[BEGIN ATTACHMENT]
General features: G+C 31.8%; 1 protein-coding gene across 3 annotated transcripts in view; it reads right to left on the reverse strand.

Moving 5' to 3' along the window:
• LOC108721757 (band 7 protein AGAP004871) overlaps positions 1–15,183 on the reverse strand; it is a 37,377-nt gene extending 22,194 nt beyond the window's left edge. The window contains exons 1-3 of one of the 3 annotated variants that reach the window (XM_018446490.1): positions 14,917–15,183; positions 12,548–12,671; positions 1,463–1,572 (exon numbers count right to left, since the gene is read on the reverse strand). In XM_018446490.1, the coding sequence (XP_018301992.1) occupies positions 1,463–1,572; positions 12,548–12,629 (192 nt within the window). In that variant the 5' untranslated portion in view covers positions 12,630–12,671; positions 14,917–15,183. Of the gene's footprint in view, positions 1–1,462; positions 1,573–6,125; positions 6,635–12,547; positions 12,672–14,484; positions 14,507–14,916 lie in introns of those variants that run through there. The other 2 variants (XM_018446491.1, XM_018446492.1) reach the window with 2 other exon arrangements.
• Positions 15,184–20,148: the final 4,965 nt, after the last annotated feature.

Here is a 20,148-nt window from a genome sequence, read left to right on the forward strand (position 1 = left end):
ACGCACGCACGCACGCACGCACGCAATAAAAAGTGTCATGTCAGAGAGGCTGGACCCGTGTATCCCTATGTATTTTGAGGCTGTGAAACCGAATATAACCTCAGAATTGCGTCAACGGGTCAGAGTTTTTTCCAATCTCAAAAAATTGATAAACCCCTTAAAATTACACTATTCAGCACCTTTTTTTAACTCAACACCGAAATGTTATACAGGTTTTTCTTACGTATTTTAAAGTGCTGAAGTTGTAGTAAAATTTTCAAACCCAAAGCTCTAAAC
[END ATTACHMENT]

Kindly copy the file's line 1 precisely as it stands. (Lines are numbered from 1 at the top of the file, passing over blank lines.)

General features: G+C 31.8%; 1 protein-coding gene across 3 annotated transcripts in view; it reads right to left on the reverse strand.